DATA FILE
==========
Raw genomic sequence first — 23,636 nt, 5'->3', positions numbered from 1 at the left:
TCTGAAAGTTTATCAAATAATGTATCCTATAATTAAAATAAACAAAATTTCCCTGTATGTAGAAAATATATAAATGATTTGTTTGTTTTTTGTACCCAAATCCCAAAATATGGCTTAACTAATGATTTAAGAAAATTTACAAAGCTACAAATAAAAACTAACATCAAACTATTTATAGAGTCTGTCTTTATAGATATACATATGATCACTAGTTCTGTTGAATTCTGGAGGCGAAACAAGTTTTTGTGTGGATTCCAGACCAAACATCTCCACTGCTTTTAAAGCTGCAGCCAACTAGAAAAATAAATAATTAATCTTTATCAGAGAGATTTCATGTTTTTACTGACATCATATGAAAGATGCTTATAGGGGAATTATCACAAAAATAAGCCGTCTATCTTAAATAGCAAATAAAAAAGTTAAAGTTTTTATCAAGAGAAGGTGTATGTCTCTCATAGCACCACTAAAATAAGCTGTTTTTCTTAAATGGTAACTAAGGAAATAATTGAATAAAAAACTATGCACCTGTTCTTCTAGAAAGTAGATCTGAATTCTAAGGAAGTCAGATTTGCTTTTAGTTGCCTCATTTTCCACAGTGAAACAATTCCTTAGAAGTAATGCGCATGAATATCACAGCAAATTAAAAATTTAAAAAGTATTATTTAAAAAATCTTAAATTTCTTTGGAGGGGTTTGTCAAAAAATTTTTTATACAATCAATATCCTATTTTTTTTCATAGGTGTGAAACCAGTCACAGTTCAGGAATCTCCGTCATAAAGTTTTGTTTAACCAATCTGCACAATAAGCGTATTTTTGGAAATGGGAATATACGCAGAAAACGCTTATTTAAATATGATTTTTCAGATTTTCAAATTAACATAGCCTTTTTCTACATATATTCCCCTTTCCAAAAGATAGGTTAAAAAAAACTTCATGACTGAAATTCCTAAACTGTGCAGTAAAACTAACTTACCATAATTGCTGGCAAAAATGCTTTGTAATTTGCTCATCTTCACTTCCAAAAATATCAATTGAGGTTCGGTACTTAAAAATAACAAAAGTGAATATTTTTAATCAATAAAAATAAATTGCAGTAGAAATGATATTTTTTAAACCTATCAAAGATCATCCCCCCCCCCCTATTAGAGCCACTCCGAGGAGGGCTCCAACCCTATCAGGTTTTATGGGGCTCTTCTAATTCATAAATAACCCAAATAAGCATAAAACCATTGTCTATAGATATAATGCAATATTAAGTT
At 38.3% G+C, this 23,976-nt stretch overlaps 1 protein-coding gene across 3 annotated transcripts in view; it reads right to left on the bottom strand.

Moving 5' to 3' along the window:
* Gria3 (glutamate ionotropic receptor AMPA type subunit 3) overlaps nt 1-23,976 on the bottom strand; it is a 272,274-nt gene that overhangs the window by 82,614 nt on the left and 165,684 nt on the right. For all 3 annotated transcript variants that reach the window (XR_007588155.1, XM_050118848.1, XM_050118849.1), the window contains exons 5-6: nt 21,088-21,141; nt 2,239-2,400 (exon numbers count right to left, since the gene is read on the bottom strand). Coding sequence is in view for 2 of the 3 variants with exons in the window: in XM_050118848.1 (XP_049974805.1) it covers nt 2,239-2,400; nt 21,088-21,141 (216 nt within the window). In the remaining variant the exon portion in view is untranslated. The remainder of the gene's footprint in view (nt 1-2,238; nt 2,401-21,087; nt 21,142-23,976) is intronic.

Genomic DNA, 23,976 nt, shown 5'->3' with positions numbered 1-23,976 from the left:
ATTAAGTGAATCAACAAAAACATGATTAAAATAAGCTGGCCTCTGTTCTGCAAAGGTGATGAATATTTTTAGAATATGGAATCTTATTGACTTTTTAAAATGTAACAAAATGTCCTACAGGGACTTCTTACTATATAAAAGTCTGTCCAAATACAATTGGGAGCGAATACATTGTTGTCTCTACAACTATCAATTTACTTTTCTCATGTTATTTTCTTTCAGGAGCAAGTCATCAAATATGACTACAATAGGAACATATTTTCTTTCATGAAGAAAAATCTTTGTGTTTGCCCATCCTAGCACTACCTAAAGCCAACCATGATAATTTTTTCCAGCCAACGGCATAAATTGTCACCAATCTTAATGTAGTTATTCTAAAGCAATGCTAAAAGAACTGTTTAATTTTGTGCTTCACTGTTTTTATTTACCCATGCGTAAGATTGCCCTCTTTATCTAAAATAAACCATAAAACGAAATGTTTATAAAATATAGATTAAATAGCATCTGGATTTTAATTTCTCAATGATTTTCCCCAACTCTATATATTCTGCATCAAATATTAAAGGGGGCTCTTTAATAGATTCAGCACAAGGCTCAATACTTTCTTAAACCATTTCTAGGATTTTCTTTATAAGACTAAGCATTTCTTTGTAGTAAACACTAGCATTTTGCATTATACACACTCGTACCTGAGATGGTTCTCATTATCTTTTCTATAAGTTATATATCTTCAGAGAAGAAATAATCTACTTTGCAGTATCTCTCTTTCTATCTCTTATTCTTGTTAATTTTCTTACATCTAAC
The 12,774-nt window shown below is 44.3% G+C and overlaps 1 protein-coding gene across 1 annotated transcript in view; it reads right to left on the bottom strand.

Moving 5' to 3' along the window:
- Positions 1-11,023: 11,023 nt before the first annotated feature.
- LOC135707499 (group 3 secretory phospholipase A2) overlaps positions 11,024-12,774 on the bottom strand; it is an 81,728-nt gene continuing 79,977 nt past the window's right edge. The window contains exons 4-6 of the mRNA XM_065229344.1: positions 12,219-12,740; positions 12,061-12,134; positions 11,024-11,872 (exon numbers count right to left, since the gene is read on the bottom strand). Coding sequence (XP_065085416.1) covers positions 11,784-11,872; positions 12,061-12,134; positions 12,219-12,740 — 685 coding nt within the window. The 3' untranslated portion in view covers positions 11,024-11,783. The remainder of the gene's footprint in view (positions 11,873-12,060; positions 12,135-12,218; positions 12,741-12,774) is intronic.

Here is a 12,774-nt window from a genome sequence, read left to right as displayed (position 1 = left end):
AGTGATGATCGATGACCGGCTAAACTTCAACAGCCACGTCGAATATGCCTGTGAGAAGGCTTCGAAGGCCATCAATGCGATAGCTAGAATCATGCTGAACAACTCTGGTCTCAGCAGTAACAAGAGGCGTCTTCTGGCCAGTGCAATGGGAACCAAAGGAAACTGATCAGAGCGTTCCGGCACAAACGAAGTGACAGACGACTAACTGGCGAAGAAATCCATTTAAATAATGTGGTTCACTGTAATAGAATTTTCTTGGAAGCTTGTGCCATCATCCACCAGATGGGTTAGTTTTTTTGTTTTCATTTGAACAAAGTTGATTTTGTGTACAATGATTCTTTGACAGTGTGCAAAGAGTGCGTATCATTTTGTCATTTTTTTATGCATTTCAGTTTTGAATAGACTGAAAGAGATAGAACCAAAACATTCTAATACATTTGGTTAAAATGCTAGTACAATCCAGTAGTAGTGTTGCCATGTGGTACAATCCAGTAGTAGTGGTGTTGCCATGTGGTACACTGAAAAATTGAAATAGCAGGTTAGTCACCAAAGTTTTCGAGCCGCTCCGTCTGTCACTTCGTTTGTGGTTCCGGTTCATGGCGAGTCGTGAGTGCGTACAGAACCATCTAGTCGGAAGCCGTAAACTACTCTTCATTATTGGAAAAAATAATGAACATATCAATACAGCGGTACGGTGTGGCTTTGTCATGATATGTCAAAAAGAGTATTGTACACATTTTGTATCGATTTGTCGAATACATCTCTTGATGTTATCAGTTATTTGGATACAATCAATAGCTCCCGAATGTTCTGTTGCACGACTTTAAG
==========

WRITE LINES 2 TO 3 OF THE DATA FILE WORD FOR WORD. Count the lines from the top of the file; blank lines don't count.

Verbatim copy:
TCTGAAAGTTTATCAAATAATGTATCCTATAATTAAAATAAACAAAATTTCCCTGTATGTAGAAAATATATAAATGATTTGTTTGTTTTTTGTACCCAAATCCCAAAATATGGCTTAACTAATGATTTAAGAAAATTTACAAAGCTACAAATAAAAACTAACATCAAACTATTTATAGAGTCTGTCTTTATAGATATACATATGATCACTAGTTCTGTTGAATTCTGGAGGCGAAACAAGTTTTTGTGTGGATTCCAGACCAAACATCTCCACTGCTTTTAAAGCTGCAGCCAACTAGAAAAATAAATAATTAATCTTTATCAGAGAGATTTCATGTTTTTACTGACATCATATGAAAGATGCTTATAGGGGAATTATCACAAAAATAAGCCGTCTATCTTAAATAGCAAATAAAAAAGTTAAAGTTTTTATCAAGAGAAGGTGTATGTCTCTCATAGCACCACTAAAATAAGCTGTTTTTCTTAAATGGTAACTAAGGAAATAATTGAATAAAAAACTATGCACCTGTTCTTCTAGAAAGTAGATCTGAATTCTAAGGAAGTCAGATTTGCTTTTAGTTGCCTCATTTTCCACAGTGAAACAATTCCTTAGAAGTAATGCGCATGAATATCACAGCAAATTAAAAATTTAAAAAGTATTATTTAAAAAATCTTAAATTTCTTTGGAGGGGTTTGTCAAAAAATTTTTTATACAATCAATATCCTATTTTTTTTCATAGGTGTGAAACCAGTCACAGTTCAGGAATCTCCGTCATAAAGTTTTGTTTAACCAATCTGCACAATAAGCGTATTTTTGGAAATGGGAATATACGCAGAAAACGCTTATTTAAATATGATTTTTCAGATTTTCAAATTAACATAGCCTTTTTCTACATATATTCCCCTTTCCAAAAGATAGGTTAAAAAAAACTTCATGACTGAAATTCCTAAACTGTGCAGTAAAACTAACTTACCATAATTGCTGGCAAAAATGCTTTGTAATTTGCTCATCTTCACTTCCAAAAATATCAATTGAGGTTCGGTACTTAAAAATAACAAAAGTGAATATTTTTAATCAATAAAAATAAATTGCAGTAGAAATGATATTTTTTAAACCTATCAAAGATCATCCCCCCCCCCCTATTAGAGCCACTCCGAGGAGGGCTCCAACCCTATCAGGTTTTATGGGGCTCTTCTAATTCATAAATAACCCAAATAAGCATAAAACCATTGTCTATAGATATAATGCAATATTAAGTT
At 38.3% G+C, this 23,976-nt stretch overlaps 1 protein-coding gene across 3 annotated transcripts in view; it reads right to left on the bottom strand.